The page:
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Trudeau targets progressive voters with ‘fair and open’ government plan

Liberal leader Justin Trudeau pauses while making a policy announcement during an event in Ottawa, Canada, June 16, 2015.

Chris Wattie/Reuters

Justin Trudeau attacked the Conservatives as he unveiled a series of proposed reforms to Canada's government and democratic systems – but his real target were the progressive voters who are debating whether to support the NDP or his Liberal Party in the next election.

Under a Liberal government, Mr. Trudeau said Canadians would vote differently – either by using a preferential ballot or with proportional representation in the House of Commons – and get a different type of government. There would be more disclosure of government information, a cabinet with an equal number of men and women, unmuzzled scientists and more independence for MPs, as part of a package of 32 measures unveiled on Tuesday.

"[Prime Minister Stephen] Harper has turned Ottawa into a partisan swamp," Mr. Trudeau said, surrounded by Liberal MPs and candidates. "What we need is real change, and leadership that fixes what Stephen Harper has broken."

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The Liberal announcement came shortly before NDP Leader Thomas Mulcair strived to offer a reassuring economic message in a speech in Toronto, promising to personally promote Canadian manufacturers around the world if he becomes prime minister.

He added that provincial NDP governments have a strong record of balancing budgets, while acknowledging the record of Bob Rae in Ontario.

"There was one exception – but he turned out to be a Liberal," Mr. Mulcair said of the former premier who went into federal politics as a member of the Liberal Party of Canada.

Earlier in the day, the Angus Reid Institute released new poll numbers suggesting the NDP and the Liberal Party will spend the next four months fighting for the same votes.

An online Angus Reid survey of more than 6,005 Canadians found that among those who are likely to vote, 36 per cent support the NDP, 33 per cent support the Conservatives and 23 per cent support the Liberals. The polling firm noted that 23 per cent said the NDP would be their second choice, while 21 per cent would choose the Liberals. Conservatives are the second choice of just 7 per cent of decided likely voters.

"This will be quite the grudge match for that left-of-centre, anti-Harper, not-Harper vote," Angus Reid vice-president Shachi Kurl said in an interview.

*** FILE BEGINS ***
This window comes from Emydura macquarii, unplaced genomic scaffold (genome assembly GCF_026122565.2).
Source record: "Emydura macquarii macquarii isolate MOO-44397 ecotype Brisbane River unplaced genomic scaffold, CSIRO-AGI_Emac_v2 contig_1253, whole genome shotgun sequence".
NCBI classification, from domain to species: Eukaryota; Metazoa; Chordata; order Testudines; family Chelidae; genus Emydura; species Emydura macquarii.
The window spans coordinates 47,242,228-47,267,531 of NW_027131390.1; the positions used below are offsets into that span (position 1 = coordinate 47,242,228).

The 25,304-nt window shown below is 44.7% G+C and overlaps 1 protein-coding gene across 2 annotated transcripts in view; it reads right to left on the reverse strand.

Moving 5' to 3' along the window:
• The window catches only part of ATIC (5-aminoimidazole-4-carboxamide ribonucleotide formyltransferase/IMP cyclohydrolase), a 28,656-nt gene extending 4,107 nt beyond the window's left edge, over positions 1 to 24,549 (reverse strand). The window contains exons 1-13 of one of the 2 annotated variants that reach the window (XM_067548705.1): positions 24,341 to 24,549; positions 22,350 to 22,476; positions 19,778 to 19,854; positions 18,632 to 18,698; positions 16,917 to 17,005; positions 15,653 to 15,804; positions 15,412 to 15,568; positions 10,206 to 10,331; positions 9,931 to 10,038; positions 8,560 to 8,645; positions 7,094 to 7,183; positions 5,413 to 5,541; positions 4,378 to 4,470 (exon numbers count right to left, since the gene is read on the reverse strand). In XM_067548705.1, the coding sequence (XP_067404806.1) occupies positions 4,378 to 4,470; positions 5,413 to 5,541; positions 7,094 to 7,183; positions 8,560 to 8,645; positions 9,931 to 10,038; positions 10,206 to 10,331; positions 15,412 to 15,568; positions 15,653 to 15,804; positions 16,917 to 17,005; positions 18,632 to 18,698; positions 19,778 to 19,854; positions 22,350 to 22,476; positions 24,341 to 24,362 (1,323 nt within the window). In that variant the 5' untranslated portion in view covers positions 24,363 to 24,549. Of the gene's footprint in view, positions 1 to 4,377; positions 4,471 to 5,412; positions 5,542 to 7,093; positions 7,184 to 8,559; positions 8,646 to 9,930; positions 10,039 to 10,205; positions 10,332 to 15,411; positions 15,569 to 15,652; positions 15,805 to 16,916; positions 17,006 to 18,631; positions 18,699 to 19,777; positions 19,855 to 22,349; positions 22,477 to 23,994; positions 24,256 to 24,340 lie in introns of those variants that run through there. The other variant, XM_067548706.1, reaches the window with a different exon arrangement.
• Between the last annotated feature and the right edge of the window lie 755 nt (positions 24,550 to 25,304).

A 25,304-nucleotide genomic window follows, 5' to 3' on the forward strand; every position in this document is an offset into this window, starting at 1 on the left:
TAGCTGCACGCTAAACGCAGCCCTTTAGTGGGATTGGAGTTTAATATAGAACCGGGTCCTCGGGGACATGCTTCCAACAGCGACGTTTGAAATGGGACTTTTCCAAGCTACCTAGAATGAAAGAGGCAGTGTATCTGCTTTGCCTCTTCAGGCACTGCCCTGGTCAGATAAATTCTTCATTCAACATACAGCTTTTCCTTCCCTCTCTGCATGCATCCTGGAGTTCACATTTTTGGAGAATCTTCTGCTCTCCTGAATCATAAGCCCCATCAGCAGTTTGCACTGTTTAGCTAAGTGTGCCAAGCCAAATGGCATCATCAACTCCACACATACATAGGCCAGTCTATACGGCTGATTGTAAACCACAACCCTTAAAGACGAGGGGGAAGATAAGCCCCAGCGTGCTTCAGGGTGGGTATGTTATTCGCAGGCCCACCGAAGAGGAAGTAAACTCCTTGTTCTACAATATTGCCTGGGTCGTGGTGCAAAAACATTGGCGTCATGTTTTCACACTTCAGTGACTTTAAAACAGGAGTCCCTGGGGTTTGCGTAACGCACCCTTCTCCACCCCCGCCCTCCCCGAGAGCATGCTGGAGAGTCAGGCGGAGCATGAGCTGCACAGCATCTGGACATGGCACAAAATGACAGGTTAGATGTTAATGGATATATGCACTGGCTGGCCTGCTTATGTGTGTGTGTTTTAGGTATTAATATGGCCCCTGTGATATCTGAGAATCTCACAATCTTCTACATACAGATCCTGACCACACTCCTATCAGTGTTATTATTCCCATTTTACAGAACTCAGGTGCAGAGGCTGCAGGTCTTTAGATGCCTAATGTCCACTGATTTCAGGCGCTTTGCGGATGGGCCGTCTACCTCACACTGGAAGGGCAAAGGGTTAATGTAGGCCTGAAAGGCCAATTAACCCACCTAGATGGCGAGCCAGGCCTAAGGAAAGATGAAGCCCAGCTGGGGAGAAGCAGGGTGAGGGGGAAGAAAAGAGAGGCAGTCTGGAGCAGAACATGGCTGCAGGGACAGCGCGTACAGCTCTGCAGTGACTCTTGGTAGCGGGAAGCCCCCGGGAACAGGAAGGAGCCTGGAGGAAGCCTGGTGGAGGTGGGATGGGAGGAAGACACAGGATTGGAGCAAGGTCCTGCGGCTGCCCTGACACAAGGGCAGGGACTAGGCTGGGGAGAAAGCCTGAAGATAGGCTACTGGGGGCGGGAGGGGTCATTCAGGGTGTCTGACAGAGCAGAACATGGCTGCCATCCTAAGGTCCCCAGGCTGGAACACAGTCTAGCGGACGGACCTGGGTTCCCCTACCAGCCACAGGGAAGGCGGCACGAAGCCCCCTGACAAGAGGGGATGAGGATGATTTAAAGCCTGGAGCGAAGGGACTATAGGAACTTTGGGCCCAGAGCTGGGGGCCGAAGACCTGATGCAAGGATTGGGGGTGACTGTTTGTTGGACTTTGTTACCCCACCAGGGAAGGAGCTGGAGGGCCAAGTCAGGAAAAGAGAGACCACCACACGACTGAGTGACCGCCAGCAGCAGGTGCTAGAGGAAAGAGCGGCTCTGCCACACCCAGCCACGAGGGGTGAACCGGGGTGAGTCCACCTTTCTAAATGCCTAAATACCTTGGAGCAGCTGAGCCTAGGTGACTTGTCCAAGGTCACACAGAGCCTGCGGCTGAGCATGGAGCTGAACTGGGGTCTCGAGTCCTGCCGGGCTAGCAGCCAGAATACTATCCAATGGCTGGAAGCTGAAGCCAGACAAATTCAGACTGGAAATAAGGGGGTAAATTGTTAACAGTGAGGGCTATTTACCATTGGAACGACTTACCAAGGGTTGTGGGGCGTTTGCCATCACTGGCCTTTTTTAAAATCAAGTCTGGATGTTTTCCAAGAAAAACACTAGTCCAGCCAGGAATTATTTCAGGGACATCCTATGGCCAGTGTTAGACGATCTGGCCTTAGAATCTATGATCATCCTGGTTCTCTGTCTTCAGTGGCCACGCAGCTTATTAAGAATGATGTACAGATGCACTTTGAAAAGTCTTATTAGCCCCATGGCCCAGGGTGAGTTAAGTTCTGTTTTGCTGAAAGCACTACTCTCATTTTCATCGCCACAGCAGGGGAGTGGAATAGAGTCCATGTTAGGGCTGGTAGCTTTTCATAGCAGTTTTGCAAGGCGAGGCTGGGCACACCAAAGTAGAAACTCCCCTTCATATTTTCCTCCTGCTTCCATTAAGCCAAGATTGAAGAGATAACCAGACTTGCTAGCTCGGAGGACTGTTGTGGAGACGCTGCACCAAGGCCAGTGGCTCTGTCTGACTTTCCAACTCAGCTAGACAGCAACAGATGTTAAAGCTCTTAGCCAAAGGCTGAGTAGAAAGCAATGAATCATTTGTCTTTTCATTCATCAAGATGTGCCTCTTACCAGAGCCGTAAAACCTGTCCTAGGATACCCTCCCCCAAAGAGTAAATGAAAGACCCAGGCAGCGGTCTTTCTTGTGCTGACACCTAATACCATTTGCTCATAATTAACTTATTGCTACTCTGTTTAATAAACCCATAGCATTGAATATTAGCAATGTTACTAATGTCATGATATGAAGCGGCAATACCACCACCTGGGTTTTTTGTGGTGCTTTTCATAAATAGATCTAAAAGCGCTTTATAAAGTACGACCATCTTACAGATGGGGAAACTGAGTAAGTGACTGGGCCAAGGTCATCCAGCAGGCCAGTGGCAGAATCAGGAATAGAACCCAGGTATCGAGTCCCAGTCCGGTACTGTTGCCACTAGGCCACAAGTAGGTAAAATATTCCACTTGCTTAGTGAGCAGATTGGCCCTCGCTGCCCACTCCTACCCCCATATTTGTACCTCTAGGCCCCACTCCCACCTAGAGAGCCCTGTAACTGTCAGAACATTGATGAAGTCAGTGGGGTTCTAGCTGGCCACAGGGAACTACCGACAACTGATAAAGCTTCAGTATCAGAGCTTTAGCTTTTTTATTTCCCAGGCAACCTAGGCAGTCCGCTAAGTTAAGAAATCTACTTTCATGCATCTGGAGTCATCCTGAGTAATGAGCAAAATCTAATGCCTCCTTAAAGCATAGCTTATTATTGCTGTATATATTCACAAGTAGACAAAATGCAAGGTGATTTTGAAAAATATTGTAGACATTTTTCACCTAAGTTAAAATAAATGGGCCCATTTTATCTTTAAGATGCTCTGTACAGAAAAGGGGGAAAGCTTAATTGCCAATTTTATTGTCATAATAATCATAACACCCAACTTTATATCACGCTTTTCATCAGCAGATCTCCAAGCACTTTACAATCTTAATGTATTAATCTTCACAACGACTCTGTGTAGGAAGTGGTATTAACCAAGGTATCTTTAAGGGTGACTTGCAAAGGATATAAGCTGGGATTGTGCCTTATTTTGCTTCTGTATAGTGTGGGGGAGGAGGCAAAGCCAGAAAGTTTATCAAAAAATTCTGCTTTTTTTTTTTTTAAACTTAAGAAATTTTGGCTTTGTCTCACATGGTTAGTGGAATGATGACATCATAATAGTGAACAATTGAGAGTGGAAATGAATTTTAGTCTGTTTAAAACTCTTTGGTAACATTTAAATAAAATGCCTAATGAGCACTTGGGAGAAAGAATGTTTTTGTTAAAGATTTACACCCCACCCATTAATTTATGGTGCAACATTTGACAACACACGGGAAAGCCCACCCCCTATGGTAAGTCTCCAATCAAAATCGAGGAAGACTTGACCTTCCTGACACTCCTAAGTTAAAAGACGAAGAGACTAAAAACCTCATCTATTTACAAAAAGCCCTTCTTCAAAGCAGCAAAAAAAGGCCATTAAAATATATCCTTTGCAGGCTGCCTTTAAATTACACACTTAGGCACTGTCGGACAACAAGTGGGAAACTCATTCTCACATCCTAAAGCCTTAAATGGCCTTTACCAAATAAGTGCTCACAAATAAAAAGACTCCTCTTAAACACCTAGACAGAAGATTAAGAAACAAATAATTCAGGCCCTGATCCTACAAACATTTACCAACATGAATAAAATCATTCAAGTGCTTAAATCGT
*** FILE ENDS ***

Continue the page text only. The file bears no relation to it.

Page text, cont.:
Pollster Nik Nanos added that on this day, Mr. Mulcair and the NDP likely struck more of a chord with the voting public than the Liberal Party.

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"The thing voters think about is, 'What does this mean to me?' " he said in an interview. "When one leader stands up and talks about the economy, that means something to Canadians. When someone else talks about democracy and the rules of democracy, sadly that doesn't have the same type of impact."

Still, Mr. Nanos argued the Liberal message could also be aimed at disaffected Conservatives, such as populist supporters of the Reform Party who wanted a more decentralized Parliament.

"Stephen Harper rode into town promising to slay dragons," Mr. Trudeau said. "And 10 years later, he's walled up in his office cynically controlling his message and his caucus."

Another key demographic at play in the next election will be women voters. As he unveiled his policy for a "fair and open government," Mr. Trudeau said there would be the same number of female and male ministers in his cabinet.

Mr. Trudeau added the Oct. 19 general election would be the last one held under the "first-past-the-post" system, in which the candidate with the most votes is elected in his or her riding, regardless of the percentage of cast ballots that were obtained. The Liberal are promising to enact electoral reform within 18 months of forming a government, after launching a parliamentary study of proposals such as ranked ballots and proportional representation.

"We need to know that when we cast a ballot, it counts, that when we vote, it matters," Mr. Trudeau said.

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The Liberal proposal also includes major amendments to the Access to Information Act, in order to make data "open by default." The legislation would apply to the Prime Minister's Office and ministers' offices, which are currently shielded from the reach of the act.

Mr. Mulcair dismissed the Liberal promises, saying no one should trust Mr. Trudeau to enact major reforms.

"He hasn't stood for anything, now he stands for everything, including things [such as proportional representation] he voted against a couple of months ago," the NDP Leader said.

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About the Authors
Parliamentary reporter

Daniel Leblanc studied political science at the University of Ottawa and journalism at Carleton University. He became a full-time reporter in 1998, first at the Ottawa Citizen and then in the Ottawa bureau of The Globe and Mail. More

Parliamentary reporter

A member of the Parliamentary Press Gallery since 1999, Bill Curry worked for The Hill Times and the National Post prior to joining The Globe in Feb. 2005. Originally from North Bay, Ont., Bill reports on a wide range of topics on Parliament Hill, with a focus on finance. More

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